M. Yvonne Taylor taught AP English in Texas, where she was one of the few–if not the only–Black AP English teacher. In this post, she explains how Toni Morrison’s books changed her life. Morrison’s books are frequently banned in red states, but Taylor discovered that they were not only important to her but to black students, even to white students. The lesson, she implies, is that students may get excited about reading if they are allowed to read the books that are likeliest to be banned.

Read her article in full. The following is an excerpt.

She writes:

It was 2009. The country had just elected its first actual black president. (A famous quote from Morrison, often misunderstood, has her naming Bill Clinton as our first black president.) I was teaching high school AP English. The school was diverse, but as is common even in diverse schools, the AP English classes were not. And I was the sole black teacher of AP English at the high school. The sole black AP English teacher in the district. And when I attended an AP English conference at Rice University earlier in the year, I was the lone black AP English teacher out of at least 100 teachers from across the state of Texas. When I’d attended that conference, the sole Latina in the group rushed over to me, “I’ve been coming to these conferences for eight years. This is the first time I’ve seen another teacher of color,” she said, quickly exchanging information with me and inviting me to lunch.

Upcoming on the syllabus for 12th grade AP English that spring were two books, Pride and Prejudice and Wuthering Heights. Students would have a choice between them. I sighed. We’d read no books by people of color at all. I scanned the list of approved AP English texts. I spotted Morrison’s name, and though at the time The Bluest Eye wasn’t listed among them, I felt compelled to teach it. I believed the story would be accessible to high school students. I believed it was also important, as Americans were so quick to see the election of Barack Obama as the beginning of a post-racial era, to show a history that was not so far from, and still influencing, the present.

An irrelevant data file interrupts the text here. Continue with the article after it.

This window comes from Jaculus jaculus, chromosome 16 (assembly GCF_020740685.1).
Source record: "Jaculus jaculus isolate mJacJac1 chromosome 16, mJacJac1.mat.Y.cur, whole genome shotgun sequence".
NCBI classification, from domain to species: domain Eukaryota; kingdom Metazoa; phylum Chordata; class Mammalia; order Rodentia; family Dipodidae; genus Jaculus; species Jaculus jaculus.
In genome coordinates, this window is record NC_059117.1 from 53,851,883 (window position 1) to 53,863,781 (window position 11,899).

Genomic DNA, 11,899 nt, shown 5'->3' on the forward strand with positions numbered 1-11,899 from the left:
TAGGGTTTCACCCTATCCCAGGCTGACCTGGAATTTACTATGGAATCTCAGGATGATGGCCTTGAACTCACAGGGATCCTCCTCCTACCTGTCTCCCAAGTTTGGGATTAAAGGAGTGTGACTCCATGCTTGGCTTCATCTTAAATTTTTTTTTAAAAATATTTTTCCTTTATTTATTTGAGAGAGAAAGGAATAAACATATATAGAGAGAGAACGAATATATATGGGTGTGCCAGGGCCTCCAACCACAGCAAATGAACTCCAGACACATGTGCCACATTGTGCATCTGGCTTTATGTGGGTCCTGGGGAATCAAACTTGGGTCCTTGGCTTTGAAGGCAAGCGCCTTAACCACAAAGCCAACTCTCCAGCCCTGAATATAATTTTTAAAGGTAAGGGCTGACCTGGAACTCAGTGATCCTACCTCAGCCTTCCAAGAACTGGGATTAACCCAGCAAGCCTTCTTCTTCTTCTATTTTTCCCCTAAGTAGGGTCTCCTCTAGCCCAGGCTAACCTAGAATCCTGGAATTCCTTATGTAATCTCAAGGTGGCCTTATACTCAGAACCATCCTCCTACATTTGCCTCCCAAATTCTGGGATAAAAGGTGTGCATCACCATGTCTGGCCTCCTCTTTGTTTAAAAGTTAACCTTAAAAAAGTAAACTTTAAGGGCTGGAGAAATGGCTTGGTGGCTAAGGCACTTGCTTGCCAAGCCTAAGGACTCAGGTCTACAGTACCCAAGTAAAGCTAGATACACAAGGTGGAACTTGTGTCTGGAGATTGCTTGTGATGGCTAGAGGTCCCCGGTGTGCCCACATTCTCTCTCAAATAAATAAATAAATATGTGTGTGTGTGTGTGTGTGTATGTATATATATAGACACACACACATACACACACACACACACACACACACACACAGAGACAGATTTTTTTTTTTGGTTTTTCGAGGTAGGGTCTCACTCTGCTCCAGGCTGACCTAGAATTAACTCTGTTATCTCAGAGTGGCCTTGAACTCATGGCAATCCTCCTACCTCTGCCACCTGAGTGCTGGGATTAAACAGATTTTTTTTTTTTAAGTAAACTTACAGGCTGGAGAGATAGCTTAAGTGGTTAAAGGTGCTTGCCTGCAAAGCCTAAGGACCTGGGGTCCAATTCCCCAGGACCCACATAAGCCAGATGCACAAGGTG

I petitioned to have the book included on our reading list, and though it was permitted, I was the only one who felt comfortable teaching it. The white teachers felt they couldn’t tackle the subject matter and because the book, which has been banned by school districts in various parts of the country at one time or another, dealt with issues of abuse, I had to allow students to opt out if they chose and get permission slips signed from parents if they wanted to dive in.

As I’d expected, black and brown students flocked to my class to read it. However, unexpectedly the controversy had an interesting consequence. White teenage boys, uninterested in what they saw as sappy 19th-century love stories, chose to read The Bluest Eye in droves. Conversations in class were fruitful, layered, nuanced, and complex. I explained colorism to them, brought in my parents’ high-school yearbooks to show them how close segregation and Jim Crow actually were to me and to them. We dissected the book as a literary work and shared empathy over the sadness of an innocent black girl whose only desire was to be seen and loved by a society that refuses to recognize her humanity.